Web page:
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Bulgaria will hold its fourth election in 18 months on Sunday, but there is little sign that the country is about to break its entrenched political impasse.
This prospect of deadlock is bad news for a country wrestling with the daunting challenges of high-level corruption, widespread Russian influence and swingeing inflation in the run-up to winter. Bulgaria is probably the EU country most vulnerable to Kremlin propaganda, and pro-Russian parties are expected to make some gains in Sunday’s vote, although Russian President Vladimir Putin’s popularity is sinking in Bulgaria.
In recent years Bulgaria has experienced a flurry of political turmoil. In the summer of 2020, in the midst of the pandemic, it was rocked by a wave of anti-corruption protests that ultimately triggered the demise of the nearly decade-long dominance of former Prime Minister Boyko Borissov of the center-right GERB party. Two elections last year, in April and in July, failed to produce a government, however, plunging the country into a deep political crisis.
Kiril Petkov, a Harvard graduate and a political maverick, broke the stalemate, surprisingly winning the November election. He promised to combat endemic corruption and to carry out long-awaited judicial reform. Taking an unusually pro-U.S. and pro-NATO stance for a Bulgarian leader in the showdown with Putin, he also expelled scores of Russian diplomats accused of spying and took a strong stance against the invasion of Ukraine. In June, however, his fragile four-party government was ousted after it failed to survive a no-confidence vote.
Now, opinion polls suggest a highly fragmented parliament with seven or eight parties gaining seats.
“The composition of the parliament will make it extremely difficult to form a cabinet,” said Ruzha Smilova, a lecturer in political science at Sofia University.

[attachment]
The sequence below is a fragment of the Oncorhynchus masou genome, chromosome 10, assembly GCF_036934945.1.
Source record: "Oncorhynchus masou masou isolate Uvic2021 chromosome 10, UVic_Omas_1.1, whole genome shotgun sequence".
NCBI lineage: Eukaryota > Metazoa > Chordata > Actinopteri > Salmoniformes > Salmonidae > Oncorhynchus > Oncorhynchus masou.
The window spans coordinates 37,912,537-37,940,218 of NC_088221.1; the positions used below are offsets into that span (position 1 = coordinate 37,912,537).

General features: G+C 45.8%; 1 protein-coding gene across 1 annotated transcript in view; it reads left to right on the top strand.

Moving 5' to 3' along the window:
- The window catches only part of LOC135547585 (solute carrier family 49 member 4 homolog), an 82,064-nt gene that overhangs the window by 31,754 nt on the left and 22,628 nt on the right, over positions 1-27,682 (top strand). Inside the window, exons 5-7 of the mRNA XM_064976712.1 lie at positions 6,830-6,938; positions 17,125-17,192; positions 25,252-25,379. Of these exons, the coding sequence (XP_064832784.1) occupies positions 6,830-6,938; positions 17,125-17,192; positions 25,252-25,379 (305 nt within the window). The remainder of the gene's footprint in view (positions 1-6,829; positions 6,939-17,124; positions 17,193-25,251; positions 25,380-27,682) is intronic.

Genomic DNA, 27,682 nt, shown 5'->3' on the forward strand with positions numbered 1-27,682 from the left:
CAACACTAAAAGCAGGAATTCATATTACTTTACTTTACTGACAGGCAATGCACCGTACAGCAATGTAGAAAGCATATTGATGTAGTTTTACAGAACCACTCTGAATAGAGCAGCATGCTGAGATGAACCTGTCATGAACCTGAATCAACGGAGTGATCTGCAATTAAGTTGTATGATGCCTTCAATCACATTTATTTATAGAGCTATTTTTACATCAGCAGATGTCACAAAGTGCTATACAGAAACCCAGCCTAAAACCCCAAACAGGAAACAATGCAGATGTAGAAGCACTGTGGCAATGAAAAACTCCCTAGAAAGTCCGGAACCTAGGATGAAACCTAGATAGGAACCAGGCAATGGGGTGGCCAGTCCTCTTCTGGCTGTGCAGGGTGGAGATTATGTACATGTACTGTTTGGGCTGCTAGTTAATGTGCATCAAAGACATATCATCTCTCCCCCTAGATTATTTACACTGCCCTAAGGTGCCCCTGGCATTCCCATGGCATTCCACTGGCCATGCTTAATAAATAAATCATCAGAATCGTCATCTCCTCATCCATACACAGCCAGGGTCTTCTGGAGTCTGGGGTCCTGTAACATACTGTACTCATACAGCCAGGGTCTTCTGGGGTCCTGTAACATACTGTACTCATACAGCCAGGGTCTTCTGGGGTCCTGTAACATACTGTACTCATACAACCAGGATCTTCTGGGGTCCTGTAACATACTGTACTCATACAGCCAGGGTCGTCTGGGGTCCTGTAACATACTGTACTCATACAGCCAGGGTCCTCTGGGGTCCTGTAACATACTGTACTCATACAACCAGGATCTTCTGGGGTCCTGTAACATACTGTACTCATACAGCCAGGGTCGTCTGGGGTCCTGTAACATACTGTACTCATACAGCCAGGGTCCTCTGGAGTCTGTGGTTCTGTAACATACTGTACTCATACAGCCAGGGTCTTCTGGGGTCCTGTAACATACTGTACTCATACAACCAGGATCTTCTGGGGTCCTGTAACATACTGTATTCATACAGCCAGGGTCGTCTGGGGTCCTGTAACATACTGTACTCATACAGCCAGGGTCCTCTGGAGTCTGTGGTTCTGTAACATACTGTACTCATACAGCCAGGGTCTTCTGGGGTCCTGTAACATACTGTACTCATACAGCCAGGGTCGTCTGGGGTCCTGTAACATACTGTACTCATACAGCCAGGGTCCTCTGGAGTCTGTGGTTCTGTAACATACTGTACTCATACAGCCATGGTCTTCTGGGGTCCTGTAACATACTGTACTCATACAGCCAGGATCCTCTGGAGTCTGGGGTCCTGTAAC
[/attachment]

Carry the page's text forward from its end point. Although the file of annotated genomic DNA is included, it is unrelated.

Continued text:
The GERB party of former Prime Minister Borissov is likely to come first. It is expected to win around 26 percent of the vote, according to POLITICO’s Poll of Polls.
Petkov’s party, We Continue the Change, is expected to come in second, with 18 percent. The third place is hotly contested between the Movement for Rights and Freedoms at 12 percent, the Socialists on 11 percent and the pro-Kremlin, far-right Revival party, projected to receive 10 percent. The anti-corruption Yes, Bulgaria is expected to get only 6 percent.
Another pro-Russian party — the newly-founded Bulgarian Rise — is also projected to enter parliament.
Borissov too toxic
While pollsters predict Borissov is poised for a comeback, it is unlikely that his party will garner enough votes to form a majority government. Even though GERB is trying to offer an olive branch to its political rivals, demonstrating an enthusiasm for coalition talks, many continue to see the party as toxic and criticize him for the country’s corruption woes.
Both GERB and We Continue the Change share similar views on the pro-EU future of the country and pledge support for Ukraine but a coalition government between the two seems unlikely, precisely because of GERB’s tarnished reputation on corruption.